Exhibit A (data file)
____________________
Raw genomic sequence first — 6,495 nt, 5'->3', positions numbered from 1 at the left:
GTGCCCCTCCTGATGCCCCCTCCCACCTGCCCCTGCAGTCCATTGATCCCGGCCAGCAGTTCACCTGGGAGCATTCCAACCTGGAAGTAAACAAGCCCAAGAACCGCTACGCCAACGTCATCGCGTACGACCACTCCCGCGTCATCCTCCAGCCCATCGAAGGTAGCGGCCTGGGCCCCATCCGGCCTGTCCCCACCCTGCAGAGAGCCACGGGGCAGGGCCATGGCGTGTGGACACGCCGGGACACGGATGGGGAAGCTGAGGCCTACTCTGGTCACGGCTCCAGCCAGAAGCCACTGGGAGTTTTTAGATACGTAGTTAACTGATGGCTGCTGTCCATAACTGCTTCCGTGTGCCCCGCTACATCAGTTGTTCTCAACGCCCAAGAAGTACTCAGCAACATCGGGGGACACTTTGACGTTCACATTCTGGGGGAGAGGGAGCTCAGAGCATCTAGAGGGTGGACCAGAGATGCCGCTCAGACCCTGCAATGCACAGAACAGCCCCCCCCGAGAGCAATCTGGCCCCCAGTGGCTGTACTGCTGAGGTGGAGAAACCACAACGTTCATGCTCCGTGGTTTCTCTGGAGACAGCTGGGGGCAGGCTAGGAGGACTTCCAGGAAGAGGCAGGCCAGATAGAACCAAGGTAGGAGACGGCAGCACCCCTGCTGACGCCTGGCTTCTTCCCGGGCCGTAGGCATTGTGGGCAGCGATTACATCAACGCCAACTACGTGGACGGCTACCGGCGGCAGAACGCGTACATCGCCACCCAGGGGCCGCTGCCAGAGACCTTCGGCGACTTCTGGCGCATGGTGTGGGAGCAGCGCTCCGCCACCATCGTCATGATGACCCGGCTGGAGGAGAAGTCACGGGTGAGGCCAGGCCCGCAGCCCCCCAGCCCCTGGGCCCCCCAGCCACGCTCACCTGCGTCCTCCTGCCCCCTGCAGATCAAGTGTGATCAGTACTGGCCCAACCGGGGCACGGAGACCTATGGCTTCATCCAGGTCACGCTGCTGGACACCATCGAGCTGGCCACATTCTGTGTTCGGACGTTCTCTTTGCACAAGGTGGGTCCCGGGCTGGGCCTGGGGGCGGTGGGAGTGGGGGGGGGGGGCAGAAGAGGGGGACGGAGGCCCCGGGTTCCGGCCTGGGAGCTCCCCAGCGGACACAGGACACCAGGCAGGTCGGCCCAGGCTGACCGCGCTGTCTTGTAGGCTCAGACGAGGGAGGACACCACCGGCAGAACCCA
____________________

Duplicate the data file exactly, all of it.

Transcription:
Raw genomic sequence first — 6,495 nt, 5'->3', positions numbered from 1 at the left:
GTGCCCCTCCTGATGCCCCCTCCCACCTGCCCCTGCAGTCCATTGATCCCGGCCAGCAGTTCACCTGGGAGCATTCCAACCTGGAAGTAAACAAGCCCAAGAACCGCTACGCCAACGTCATCGCGTACGACCACTCCCGCGTCATCCTCCAGCCCATCGAAGGTAGCGGCCTGGGCCCCATCCGGCCTGTCCCCACCCTGCAGAGAGCCACGGGGCAGGGCCATGGCGTGTGGACACGCCGGGACACGGATGGGGAAGCTGAGGCCTACTCTGGTCACGGCTCCAGCCAGAAGCCACTGGGAGTTTTTAGATACGTAGTTAACTGATGGCTGCTGTCCATAACTGCTTCCGTGTGCCCCGCTACATCAGTTGTTCTCAACGCCCAAGAAGTACTCAGCAACATCGGGGGACACTTTGACGTTCACATTCTGGGGGAGAGGGAGCTCAGAGCATCTAGAGGGTGGACCAGAGATGCCGCTCAGACCCTGCAATGCACAGAACAGCCCCCCCCGAGAGCAATCTGGCCCCCAGTGGCTGTACTGCTGAGGTGGAGAAACCACAACGTTCATGCTCCGTGGTTTCTCTGGAGACAGCTGGGGGCAGGCTAGGAGGACTTCCAGGAAGAGGCAGGCCAGATAGAACCAAGGTAGGAGACGGCAGCACCCCTGCTGACGCCTGGCTTCTTCCCGGGCCGTAGGCATTGTGGGCAGCGATTACATCAACGCCAACTACGTGGACGGCTACCGGCGGCAGAACGCGTACATCGCCACCCAGGGGCCGCTGCCAGAGACCTTCGGCGACTTCTGGCGCATGGTGTGGGAGCAGCGCTCCGCCACCATCGTCATGATGACCCGGCTGGAGGAGAAGTCACGGGTGAGGCCAGGCCCGCAGCCCCCCAGCCCCTGGGCCCCCCAGCCACGCTCACCTGCGTCCTCCTGCCCCCTGCAGATCAAGTGTGATCAGTACTGGCCCAACCGGGGCACGGAGACCTATGGCTTCATCCAGGTCACGCTGCTGGACACCATCGAGCTGGCCACATTCTGTGTTCGGACGTTCTCTTTGCACAAGGTGGGTCCCGGGCTGGGCCTGGGGGCGGTGGGAGTGGGGGGGGGGGGCAGAAGAGGGGGACGGAGGCCCCGGGTTCCGGCCTGGGAGCTCCCCAGCGGACACAGGACACCAGGCAGGTCGGCCCAGGCTGACCGCGCTGTCTTGTAGGCTCAGACGAGGGAGGACACCACCGGCAGAACCCA